Neurology Sunland CA

Try a wide variety of mental games, from crossword puzzles to computer games. Experts say seniors tend to do what they're good at over and over again. While that may improve proficiency, it doesn't form new neuronal connections or boost neurotransmitter production in the brain like new and diverse experiences do.

Sean Xie MD
(213) 977-1102
1245 Wilshire Blvd
Los Angeles, CA
Specialties
Neurology

Data Provided by:
Garnik Ashot Yegyan, MD
Tujunga, CA
Specialties
Neurology
Gender
Male
Education
Medical School: Yerevan Med Inst, Yerevan, Armenia
Graduation Year: 1972

Data Provided by:
Zinovy N Lekht, MD
(818) 768-3000
9375 San Fernando Rd
Sun Valley, CA
Specialties
Neurology
Gender
Male
Education
Medical School: Chernovisky Med Inst, Chernovcy, Ukraine
Graduation Year: 1972

Data Provided by:
Ayman Salem Mohamed, MD
(818) 759-2555
6801 Coldwater Canyon Ave Ste 1C
North Hollywood, CA
Specialties
Neurological Surgery, Spinal Cord Injury
Gender
Male
Languages
English, Persian (Farsi), Spanish, Arabic, Armenian
Education
Medical School: Ain Shams Univ, Fac Of Med, Abbasia, Cairo, Egypt (330-04 Pr 1/71)
Graduation Year: 1986

Data Provided by:
Lin Gehua LeMay
(818) 238-0001
2701 W Alameda Ave
Burbank, CA
Specialty
Neurology

Data Provided by:
J Ronald Rich, MD
(310) 315-3404
2811 Wilshire Blvd
Santa Monica, CA
Business
Bay Neurosurgical Group
Specialties
Neurology

Data Provided by:
Zinvoy Lekht
(818) 768-3000
9375 San Fernando Rd
Sun Valley, CA
Specialty
Neurosurgery

Data Provided by:
Scott Patrick Leary, MD
Burbank, CA
Specialties
Neurological Surgery
Gender
Male
Education
Medical School: Washington Univ Sch Of Med, St Louis Mo 63110
Graduation Year: 2000

Data Provided by:
Ayman Mohamed Salem
(818) 562-6400
201 S Buena Vista St
Burbank, CA
Specialty
Neurosurgery

Data Provided by:
Rafael O Quinonez
(818) 361-5069
11550 Indian Hills Rd Ste 200
Mission Hills, CA
Specialty
Neurosurgery

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7 Ways to Save Your Brain

Provided by: 

A 2009 Mayo Clinic study found that of 1,300 people ages 70 to 89, those that had regularly engaged in mentally challenging activities, such as reading, playing games, and doing crafts, in their 50s and early 60s were 40 percent less likely to develop memory loss than those who hadn’t. Follow these simple steps to stay sharp as you age.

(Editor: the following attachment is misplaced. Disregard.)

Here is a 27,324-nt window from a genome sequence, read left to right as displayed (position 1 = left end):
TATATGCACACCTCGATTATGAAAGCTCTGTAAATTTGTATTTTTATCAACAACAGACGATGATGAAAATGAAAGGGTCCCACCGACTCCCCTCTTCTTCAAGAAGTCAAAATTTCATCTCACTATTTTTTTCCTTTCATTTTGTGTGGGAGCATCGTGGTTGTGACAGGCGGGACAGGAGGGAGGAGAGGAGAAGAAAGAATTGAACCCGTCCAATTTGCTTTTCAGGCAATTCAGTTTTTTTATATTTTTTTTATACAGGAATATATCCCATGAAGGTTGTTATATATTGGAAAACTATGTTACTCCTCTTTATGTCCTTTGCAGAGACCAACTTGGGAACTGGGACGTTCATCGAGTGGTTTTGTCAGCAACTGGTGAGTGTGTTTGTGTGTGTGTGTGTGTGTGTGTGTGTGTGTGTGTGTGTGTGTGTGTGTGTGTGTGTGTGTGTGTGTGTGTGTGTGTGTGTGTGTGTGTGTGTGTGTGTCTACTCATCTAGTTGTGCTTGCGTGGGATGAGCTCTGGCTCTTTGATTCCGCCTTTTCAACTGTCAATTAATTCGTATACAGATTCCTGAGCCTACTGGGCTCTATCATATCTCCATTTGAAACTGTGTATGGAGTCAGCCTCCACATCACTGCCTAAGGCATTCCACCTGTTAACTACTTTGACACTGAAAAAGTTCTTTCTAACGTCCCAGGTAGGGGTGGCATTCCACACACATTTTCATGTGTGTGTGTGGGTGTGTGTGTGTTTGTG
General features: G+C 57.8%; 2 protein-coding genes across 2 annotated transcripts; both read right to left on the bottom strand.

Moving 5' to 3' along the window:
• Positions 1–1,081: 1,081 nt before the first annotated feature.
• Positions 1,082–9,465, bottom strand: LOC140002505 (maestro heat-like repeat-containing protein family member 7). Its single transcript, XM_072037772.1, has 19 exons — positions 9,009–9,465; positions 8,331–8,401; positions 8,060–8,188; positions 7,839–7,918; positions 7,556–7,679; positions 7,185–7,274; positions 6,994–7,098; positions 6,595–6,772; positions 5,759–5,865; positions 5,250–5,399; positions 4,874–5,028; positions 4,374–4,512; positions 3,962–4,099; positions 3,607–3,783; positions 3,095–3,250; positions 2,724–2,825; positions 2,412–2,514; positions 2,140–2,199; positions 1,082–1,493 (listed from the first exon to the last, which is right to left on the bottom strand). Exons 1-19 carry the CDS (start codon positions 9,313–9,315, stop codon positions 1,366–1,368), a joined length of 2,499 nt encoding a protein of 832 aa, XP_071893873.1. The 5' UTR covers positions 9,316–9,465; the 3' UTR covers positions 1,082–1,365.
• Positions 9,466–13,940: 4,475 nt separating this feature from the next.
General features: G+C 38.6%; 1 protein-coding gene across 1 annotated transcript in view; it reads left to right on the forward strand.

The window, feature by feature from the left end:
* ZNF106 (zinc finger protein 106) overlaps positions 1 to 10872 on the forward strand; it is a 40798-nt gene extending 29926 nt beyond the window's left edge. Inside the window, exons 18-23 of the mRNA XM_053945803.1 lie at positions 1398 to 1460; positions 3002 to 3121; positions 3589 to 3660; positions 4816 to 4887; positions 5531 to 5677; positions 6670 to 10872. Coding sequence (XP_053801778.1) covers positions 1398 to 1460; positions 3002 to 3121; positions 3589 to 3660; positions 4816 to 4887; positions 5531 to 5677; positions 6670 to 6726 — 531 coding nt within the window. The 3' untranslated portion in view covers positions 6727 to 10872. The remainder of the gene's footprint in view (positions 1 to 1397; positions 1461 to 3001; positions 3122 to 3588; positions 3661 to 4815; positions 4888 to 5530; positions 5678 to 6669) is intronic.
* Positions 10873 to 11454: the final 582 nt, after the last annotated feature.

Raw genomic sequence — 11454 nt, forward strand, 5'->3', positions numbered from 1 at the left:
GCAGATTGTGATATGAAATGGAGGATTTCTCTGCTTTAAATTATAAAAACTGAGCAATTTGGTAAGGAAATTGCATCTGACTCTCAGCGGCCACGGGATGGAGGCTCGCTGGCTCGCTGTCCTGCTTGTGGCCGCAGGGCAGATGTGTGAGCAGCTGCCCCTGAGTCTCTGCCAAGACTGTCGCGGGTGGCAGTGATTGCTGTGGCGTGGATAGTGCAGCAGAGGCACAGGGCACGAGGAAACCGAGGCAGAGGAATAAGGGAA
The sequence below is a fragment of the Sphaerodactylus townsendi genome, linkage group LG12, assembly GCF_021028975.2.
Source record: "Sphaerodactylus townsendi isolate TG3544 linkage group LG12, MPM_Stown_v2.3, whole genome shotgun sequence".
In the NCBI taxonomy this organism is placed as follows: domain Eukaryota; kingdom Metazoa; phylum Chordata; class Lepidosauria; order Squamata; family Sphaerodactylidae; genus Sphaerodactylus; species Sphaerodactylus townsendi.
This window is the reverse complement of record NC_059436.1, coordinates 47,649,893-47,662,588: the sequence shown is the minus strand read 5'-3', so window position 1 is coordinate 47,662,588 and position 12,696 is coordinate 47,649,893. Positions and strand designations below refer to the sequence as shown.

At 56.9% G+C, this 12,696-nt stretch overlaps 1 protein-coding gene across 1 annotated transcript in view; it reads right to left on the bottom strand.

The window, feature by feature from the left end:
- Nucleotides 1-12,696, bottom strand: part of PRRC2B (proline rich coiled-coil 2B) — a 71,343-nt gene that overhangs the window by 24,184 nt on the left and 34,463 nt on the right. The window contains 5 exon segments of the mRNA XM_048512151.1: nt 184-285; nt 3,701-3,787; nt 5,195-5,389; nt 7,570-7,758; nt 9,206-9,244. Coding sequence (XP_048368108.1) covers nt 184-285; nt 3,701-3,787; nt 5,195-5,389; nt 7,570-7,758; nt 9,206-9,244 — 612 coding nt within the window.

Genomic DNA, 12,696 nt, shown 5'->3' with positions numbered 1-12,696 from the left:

Hone your manual skills: Learn a new instrument, start quilting, build a model airplane, or get going on those carpentry projects you’ve been putting off. Such activities not only help promote hand and finger dexterity, they also foster the development of new neural connections.

Learn one new word every day: This engages the brain’s language centers, frontal lobe, and memory circuits. “It’s like aerobics for your brain,” says George Washington University Neurology Professor Richard Restak, MD.

Challenge your short-term memory: Although iPhones and BlackBerries may be convenient, they have one downside: They’ve robbed us of the need to commit things to memory. Do it anyway. Memorize your grocery list, your friends’ phone numbers, the US presidents in order, every state’s capital city. As the saying goes, if you don’t use it, you lose it.

Mix it up: Try a wide variety of mental games, from crossword puzzles to computer games. Experts say seniors tend to do what they’re good at—over and over again. While that may improve proficiency, it doesn’t form new neuronal connections or boost neurotransmitter production in the brain like new and diverse experiences do.

Be friendly: Engage in social activities as much as possible. Multiple studies have shown that living a solo life can vastly increase your risk of dementia. One recent Swedish study of 2,000 men and women found that people living alone at age 50 had twice the risk of developing dementia 21 years later than those who were living with a partner in middle age.

Shut the TV off: Research shows that those who watch minimal TV are as much as 50 percent less likely to develop Alzheimer’s disease.

Keep working: Resist the temptation to retire early. A recent British study of 382 men found a significant association between later retirement and later onset of Alzheimer’s disease.

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